New ways of seeing in Layers at Rebus Works | Visual Art | Indy Week

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New ways of seeing in Layers at Rebus Works

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One way I measure an art show is by what happens when I leave it. Stepping out of a gallery or museum, sometimes I just walk to my car and think about where to get a coffee. But at other times, everything outside appears different than before. The work has recalibrated my attention. Such was my experience after taking in serial work by Mario Marzan and Eugene Korsunskiy in a Rebus Works show, titled Layers, which runs through the end of the month.

At the pace of a gallery stroll, a viewer can casually enjoy the way that Marzan's precise composition creates a miniature vastness in his 10 mixed-media works, as well as how Korsunskiy both controls and unleashes disobedient media in eight untitled India ink-and-coffee drawings and a single palimpsest-like painting. But if you plant your feet for a moment and push your looking past the surfaces, then you may see the higher stakes in play for these artists.

Marzan's work comes from his series "Sinter Method: Close Encounters of the Caribbean Kind," which explores modes of geographical transformation rooted in his native Puerto Rico. And these images exhibit the claustrophobia of an island, incorporating pencil, colored pencil, ink, paint and collage in 6-inch squares. As the land transforms in the series, Marzan seems on the verge of provoking his own transformative leaps as well.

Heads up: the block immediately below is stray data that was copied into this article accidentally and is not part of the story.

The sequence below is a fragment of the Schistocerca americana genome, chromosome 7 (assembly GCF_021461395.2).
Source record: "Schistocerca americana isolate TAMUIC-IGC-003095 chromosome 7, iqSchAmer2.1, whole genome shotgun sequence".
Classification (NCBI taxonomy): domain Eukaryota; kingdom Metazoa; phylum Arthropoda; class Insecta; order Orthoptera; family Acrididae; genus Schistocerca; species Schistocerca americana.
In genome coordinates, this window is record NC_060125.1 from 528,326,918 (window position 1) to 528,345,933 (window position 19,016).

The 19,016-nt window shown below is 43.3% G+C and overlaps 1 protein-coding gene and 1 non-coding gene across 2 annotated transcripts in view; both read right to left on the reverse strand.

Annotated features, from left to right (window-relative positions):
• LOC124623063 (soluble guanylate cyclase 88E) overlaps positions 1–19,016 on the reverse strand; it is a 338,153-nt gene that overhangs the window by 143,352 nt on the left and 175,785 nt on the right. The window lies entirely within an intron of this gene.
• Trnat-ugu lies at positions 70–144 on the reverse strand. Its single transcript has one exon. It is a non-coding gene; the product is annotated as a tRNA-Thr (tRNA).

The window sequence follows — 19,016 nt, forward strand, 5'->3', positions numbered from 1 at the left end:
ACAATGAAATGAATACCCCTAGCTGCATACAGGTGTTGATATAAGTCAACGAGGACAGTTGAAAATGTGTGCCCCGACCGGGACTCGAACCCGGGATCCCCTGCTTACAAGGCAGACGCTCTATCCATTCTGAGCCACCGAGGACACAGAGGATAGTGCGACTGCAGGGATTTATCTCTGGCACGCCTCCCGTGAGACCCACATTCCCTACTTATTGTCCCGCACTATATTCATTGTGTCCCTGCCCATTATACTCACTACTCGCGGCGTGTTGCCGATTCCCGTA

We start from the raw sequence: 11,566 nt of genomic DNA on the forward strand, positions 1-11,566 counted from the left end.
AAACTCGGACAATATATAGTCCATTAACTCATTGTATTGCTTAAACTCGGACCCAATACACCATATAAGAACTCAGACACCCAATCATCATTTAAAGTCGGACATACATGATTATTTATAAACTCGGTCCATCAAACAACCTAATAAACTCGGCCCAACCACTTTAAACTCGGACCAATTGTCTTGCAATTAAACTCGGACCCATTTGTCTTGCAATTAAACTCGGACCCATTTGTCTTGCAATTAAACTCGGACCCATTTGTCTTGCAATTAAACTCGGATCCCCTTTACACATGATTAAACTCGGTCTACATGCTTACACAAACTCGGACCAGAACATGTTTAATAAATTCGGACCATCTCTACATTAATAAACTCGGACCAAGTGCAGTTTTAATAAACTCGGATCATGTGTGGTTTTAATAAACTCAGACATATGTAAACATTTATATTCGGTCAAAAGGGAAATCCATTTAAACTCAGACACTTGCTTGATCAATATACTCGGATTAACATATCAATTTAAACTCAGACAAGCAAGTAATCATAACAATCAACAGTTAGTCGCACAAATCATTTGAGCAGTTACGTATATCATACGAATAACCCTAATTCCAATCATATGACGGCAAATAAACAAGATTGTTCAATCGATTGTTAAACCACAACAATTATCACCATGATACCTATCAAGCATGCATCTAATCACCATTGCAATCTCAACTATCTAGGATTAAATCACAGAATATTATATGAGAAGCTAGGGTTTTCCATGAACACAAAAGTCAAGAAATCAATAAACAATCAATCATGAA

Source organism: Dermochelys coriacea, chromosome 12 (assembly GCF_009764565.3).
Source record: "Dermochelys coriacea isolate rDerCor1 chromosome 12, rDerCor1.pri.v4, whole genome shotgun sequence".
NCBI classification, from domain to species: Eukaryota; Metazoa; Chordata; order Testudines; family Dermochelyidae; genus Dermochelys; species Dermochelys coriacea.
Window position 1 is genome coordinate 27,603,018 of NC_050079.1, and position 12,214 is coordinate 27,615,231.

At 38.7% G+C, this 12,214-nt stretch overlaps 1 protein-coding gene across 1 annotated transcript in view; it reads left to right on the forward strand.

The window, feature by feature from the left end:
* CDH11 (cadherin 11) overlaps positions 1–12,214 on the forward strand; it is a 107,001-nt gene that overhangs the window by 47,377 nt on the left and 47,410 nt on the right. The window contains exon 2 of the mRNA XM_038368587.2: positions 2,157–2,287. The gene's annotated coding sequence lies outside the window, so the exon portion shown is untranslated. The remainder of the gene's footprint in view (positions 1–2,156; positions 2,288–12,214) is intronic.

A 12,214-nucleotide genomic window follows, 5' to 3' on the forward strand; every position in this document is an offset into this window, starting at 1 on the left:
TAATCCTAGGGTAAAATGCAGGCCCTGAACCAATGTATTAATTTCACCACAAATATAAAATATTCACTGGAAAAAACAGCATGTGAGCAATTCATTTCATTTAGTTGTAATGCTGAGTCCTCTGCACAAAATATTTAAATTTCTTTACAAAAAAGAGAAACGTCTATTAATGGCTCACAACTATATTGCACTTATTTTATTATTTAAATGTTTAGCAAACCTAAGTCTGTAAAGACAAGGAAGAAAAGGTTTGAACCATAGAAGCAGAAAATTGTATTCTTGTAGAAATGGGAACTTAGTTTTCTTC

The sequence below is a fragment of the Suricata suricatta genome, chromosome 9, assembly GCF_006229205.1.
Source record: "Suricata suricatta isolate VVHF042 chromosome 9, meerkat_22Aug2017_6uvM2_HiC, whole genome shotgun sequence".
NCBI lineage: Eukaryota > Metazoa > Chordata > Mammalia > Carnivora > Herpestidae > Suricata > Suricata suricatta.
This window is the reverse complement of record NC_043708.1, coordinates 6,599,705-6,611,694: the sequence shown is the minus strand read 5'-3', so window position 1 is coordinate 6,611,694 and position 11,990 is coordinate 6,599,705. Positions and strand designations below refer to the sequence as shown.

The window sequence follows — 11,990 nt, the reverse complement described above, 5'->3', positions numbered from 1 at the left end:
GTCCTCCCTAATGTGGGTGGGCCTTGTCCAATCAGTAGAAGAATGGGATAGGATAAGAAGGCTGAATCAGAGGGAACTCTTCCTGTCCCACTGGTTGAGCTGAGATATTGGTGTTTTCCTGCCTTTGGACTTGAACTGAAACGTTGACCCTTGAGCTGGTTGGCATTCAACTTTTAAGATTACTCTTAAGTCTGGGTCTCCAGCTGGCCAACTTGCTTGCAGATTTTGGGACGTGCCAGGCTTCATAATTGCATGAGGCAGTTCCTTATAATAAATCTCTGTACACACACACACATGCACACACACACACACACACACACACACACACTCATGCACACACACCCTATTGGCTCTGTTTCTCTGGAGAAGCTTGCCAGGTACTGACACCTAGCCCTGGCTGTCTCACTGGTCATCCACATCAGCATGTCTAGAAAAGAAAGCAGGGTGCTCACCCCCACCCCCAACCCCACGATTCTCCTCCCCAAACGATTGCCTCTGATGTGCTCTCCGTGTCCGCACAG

In "Their Own Determination to Stand Their Ground," white, geometric shapes flee a swarm of blueprint-like house outlines in what could be a time-lapse study for the shifting cityscapes in the movie Inception. In a calmer work, titled "Suddenly the Sky Shrunk," an austere ladder sprouts from the benign ground, almost reaching a gridded shape hanging from the sky, recognizable only as a detail of something much larger but unseen. Marzan trades on the fact that a crisp, visible image cannot be vague but can be indeterminate, and therefore multiple.

If Marzan constructs impossible landscapes and architectures, Korsunskiy inverts space itself by convoluting the insides and outsides of his shapes. In the coffee drawings these shapes have boundaries or are bodies, and they reveal an internal chaos. The India ink drawings feature isolated figurative elements over a turbid, cloudlike wash. Korsunskiy draws lines of gel medium on the paper, forming a perimeter for the bleeds, but even this can be permeable as the pigment finds its way through. The results of these experiments echo the improvisations of Wassily Kandinsky.

Korsunskiy's large "Black Painting," the fulcrum of the entire show, is hung symmetrically along a single wall. He has painted layer upon layer of small, black capital letters so densely that they cannot be read. It's hard to think of it as a text—the closest you can come to reading it is to stand at an angle so the gallery lights glint on the surface. He challenges you to deal with a painting that is neither an image nor a text, to find something hybrid or, perhaps, something hidden underneath.

The works in Layers reveal two artists actively exploring how to resolve their thinking in their conception of a unified, abstract image that instructs the eye in both how to look at and into it. And then, at the end of our stroll, my daughter and I left the gallery, stopped on the sidewalk and stared at the wild, yet parallel, shoots of a rosemary bush.

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